By Daniel Yoonsik Choi
There are many reasons to worry about judicial discretion, and developments in the psychology of judgment and decision-making cast doubt on the idea that sentencing is an art. For example, you might receive a harsher sentence from a judge if you appear in court later in the day. Could algorithms be better than judges? Perhaps in one respect: impartiality.
Impartiality is often associated with a disinterest, impersonal point of view or observer that is hypothetically free of all subjective biases. The earliest proponents of these views are David Hume (1740) and Adam Smith (1759). One dimension of impartiality is impersonal, meaning dispassionate or indifferent. For example, the good judge is impartial insofar as they are not swayed by emotions or weigh in personal considerations – for example, an angry judge should not deliver a harsher sentence to a defendant, nor should the judge deliver a more lenient sentence because the judge and defendant both enjoy jazz music.
Another related concept held as a virtue for a judge is “neutrality.” Thomas Nagel (with the help of Derek Parfit) can help us understand neutrality with the distinction between agent-relative and agent-neutral. The basic idea is that a reason for action is agent-relative if it makes some reference essential reference to a person, and it is agent-neutral if it does not. If I were a judge, I would act on agent-relative reasons if I delivered a harsher sentence because the defendant made me angry (since my anger is a reason for me but nobody else). In this case, acting agent-neutrally is to act in a way in which agent-relative reasons are yet to be specified. The relation between neutrality and impartiality is that neutrality is a necessary condition to impartiality, but neutrality on its own denotes a narrower idea of non-specificity.
Algorithms can be perfectly neutral because they are not subject to emotions or other physiological limits. Vincent Chiao suggests that algorithms can be used for sentencing in order to combat concerns of judicial arbitrariness and bias. The results would lead to greater justice by getting a bit closer to the ideal of proportionality in sentencing. That is, even if the algorithm is not perfect, it would do better than judges, especially with respect to racial bias. John Hogarth attempted something like this in the 70s and 80s, and it largely failed because judges trusted their own judicial discretion and intuitions over these algorithms. While there are legitimate concerns with introducing novel technologies and to block, technophobia should not be an impediment to a more just legal system.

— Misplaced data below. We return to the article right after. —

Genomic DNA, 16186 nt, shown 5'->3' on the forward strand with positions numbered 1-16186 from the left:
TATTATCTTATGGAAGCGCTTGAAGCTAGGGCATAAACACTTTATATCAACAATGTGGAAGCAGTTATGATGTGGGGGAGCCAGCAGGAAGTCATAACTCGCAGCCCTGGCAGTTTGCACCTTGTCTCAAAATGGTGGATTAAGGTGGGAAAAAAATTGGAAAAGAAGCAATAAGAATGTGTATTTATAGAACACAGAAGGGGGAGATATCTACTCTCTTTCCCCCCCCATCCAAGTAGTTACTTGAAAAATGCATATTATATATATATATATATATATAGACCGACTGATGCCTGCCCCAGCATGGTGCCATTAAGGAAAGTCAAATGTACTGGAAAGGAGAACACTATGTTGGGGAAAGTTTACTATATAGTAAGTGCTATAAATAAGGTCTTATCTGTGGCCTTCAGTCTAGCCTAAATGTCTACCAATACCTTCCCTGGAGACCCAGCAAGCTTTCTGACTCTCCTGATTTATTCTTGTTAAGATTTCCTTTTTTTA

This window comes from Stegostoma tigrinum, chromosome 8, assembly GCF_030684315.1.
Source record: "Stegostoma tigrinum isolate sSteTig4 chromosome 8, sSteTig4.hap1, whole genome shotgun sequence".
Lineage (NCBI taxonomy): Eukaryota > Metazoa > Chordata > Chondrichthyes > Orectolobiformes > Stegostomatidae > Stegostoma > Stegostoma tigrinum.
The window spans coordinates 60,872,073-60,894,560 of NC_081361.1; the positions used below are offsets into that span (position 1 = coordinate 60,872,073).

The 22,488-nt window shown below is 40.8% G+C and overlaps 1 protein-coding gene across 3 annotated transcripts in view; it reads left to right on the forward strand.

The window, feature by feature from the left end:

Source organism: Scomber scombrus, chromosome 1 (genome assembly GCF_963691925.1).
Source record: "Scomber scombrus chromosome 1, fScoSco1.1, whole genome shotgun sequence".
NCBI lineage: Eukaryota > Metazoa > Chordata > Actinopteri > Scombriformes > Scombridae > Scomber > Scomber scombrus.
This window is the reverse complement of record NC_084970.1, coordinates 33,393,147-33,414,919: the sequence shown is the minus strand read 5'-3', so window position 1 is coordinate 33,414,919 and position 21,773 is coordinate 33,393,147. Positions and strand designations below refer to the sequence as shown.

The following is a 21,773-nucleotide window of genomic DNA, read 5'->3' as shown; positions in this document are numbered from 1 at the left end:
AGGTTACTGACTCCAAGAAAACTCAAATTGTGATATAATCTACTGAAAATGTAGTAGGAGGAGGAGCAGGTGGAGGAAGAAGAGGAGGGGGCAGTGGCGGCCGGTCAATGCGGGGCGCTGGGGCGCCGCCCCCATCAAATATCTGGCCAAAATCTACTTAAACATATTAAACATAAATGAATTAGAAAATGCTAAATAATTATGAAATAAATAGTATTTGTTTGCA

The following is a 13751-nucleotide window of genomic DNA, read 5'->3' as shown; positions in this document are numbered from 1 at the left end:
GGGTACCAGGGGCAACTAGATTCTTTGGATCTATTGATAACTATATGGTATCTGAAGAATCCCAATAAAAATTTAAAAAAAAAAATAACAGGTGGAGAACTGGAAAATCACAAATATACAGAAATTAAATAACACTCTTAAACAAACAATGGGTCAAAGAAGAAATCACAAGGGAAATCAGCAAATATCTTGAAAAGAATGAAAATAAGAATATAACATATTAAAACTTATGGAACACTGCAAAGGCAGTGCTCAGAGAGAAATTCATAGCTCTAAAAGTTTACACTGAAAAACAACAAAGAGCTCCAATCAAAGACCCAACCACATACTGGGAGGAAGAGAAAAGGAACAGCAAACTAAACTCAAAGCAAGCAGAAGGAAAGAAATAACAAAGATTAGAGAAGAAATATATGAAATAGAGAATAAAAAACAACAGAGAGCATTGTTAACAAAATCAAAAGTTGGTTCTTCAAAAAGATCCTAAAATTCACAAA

Still, the worries related to taking the human element out of judgments have some substance. Leaving aside issues around implementation, one may wonder how impartial reasoning squares with theories of punishment. For instance, in morality, impartial reasoning is not always appropriate. William Godwin (1793) imagines a scenario where one must choose to either save a chambermaid or Fenelon (the archbishop of Cambrai) from a fire. From an impartial standpoint, the clear outcome would be saving Fenelon, since he benefits thousands with his works; even if the chambermaid was one’s own wife or mother, the choice would be the archbishop over one’s own wife or mother. This seems like a morally repugnant result.
While there are a number of issues around implementing algorithms to assist the judiciary, there is clear potential for addressing access to justice issues. For example, predictable sentencing outcomes could level the playing field in negotiations between the Crown and accuse, it could increase efficiency for judges, and it could assist lawyers in building a case. Professor Benjamin Alarie is already involved in a company which uses “AI-powered platforms accurately predict court outcomes and enable you to find relevant cases faster than ever before.” With virtual hearings at the Supreme Court of Canada, I am optimistic about the next steps in operationalizing legal technology.